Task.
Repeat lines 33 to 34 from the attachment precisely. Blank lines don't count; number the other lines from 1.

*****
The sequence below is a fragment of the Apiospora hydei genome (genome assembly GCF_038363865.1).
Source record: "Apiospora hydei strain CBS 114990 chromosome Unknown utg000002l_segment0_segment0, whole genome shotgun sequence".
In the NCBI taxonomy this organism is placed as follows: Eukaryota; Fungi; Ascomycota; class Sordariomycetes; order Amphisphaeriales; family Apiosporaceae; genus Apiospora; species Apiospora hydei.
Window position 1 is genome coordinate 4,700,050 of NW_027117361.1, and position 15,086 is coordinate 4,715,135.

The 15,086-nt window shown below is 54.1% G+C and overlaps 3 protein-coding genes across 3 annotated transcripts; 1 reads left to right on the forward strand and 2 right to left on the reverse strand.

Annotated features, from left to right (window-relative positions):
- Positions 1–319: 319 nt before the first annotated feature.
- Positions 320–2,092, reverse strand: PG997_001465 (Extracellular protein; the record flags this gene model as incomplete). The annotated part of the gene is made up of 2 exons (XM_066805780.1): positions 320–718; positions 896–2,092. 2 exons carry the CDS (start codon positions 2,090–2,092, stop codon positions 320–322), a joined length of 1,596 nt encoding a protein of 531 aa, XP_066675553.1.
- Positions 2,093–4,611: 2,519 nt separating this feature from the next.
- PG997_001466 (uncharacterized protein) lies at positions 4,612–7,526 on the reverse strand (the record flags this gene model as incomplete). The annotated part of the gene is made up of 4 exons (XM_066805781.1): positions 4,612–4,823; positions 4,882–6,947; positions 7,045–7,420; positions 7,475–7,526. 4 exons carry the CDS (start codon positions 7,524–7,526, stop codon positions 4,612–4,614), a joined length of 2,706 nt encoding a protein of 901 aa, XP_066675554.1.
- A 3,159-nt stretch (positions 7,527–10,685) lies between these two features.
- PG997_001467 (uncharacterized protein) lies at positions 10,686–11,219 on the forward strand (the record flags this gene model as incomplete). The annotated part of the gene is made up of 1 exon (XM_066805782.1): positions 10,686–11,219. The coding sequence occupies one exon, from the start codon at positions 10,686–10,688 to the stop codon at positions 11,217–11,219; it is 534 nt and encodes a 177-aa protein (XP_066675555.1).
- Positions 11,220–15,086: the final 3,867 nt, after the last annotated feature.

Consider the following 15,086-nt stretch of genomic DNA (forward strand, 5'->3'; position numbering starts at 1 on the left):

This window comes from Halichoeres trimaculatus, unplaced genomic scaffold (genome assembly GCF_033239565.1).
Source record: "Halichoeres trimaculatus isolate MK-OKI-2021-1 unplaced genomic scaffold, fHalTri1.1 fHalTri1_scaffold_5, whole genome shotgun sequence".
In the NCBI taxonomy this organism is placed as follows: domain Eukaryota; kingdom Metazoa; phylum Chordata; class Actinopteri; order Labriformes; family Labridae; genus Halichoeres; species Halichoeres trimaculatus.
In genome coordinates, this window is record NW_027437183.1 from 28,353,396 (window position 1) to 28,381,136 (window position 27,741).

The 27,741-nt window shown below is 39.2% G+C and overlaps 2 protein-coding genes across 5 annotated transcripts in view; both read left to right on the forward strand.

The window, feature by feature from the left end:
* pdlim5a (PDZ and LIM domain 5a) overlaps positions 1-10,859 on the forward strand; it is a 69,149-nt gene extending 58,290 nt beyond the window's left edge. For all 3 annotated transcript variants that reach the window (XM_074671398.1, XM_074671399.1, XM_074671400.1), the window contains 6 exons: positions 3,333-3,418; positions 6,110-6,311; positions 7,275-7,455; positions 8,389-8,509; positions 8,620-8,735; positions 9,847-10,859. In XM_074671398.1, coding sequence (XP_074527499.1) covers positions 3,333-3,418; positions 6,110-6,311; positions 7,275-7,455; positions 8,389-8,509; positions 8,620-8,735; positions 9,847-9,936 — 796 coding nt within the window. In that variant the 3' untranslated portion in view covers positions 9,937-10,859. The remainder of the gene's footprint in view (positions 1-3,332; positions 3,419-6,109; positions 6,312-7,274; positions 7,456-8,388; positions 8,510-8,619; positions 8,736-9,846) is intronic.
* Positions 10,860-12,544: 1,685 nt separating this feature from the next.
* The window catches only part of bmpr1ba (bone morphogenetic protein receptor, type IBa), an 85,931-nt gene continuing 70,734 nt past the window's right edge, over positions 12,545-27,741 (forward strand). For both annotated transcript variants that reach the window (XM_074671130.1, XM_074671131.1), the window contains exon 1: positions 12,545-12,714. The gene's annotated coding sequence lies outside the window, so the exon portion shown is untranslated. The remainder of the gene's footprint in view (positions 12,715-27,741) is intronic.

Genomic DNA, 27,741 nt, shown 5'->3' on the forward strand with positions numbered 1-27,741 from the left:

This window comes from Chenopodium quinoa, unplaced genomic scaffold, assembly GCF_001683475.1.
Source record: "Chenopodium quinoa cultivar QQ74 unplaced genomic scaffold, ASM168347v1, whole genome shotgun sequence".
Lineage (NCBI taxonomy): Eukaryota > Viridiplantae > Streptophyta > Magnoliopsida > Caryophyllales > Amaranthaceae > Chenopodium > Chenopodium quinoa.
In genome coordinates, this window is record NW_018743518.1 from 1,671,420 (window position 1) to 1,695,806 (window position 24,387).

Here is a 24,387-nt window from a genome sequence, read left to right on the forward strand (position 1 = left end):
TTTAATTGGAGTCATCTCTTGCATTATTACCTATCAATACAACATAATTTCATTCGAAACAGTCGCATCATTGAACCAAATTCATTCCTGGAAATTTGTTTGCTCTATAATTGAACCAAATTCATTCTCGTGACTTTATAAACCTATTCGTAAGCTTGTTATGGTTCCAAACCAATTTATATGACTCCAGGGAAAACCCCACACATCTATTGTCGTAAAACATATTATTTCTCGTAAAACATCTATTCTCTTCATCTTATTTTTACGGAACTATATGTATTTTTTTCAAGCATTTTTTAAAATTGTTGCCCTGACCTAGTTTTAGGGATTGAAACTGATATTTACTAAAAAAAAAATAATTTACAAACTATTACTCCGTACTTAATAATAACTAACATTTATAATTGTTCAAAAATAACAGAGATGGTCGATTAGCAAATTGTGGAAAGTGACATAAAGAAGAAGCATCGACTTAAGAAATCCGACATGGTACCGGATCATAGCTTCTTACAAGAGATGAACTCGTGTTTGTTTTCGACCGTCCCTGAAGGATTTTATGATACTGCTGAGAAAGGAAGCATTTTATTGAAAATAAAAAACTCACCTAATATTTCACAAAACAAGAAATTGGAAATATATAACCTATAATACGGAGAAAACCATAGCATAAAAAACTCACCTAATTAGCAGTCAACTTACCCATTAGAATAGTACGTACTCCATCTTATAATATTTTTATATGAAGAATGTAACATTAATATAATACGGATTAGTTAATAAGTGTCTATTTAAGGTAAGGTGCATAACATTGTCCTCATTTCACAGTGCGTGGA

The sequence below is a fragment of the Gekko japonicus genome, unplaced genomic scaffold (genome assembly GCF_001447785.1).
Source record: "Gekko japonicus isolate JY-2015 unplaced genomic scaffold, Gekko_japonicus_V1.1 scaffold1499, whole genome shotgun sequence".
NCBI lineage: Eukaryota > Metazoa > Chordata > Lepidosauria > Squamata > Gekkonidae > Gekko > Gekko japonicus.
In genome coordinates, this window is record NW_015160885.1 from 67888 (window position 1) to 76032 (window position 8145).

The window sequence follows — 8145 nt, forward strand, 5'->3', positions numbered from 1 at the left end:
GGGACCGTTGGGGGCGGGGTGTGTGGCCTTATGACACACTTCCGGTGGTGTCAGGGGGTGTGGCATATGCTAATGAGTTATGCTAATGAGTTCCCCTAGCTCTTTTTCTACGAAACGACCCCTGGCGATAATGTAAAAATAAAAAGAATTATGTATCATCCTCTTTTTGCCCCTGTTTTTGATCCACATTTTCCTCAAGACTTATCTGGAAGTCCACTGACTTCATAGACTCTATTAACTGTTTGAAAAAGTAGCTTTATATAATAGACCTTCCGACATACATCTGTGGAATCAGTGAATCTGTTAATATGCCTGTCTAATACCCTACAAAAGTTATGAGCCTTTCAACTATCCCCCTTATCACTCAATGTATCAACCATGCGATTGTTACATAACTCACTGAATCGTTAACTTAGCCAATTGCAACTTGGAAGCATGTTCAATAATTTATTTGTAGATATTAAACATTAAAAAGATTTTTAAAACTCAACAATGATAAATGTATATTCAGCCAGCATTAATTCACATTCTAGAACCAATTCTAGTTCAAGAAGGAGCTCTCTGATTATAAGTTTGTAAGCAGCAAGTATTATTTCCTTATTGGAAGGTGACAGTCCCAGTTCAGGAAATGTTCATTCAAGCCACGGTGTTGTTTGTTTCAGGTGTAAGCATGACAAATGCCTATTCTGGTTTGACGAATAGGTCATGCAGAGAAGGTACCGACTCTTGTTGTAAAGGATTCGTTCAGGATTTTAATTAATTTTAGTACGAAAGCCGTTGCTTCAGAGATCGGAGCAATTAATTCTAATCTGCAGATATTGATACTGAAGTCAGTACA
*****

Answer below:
NCBI lineage: Eukaryota > Metazoa > Chordata > Lepidosauria > Squamata > Gekkonidae > Gekko > Gekko japonicus.
In genome coordinates, this window is record NW_015160885.1 from 67888 (window position 1) to 76032 (window position 8145).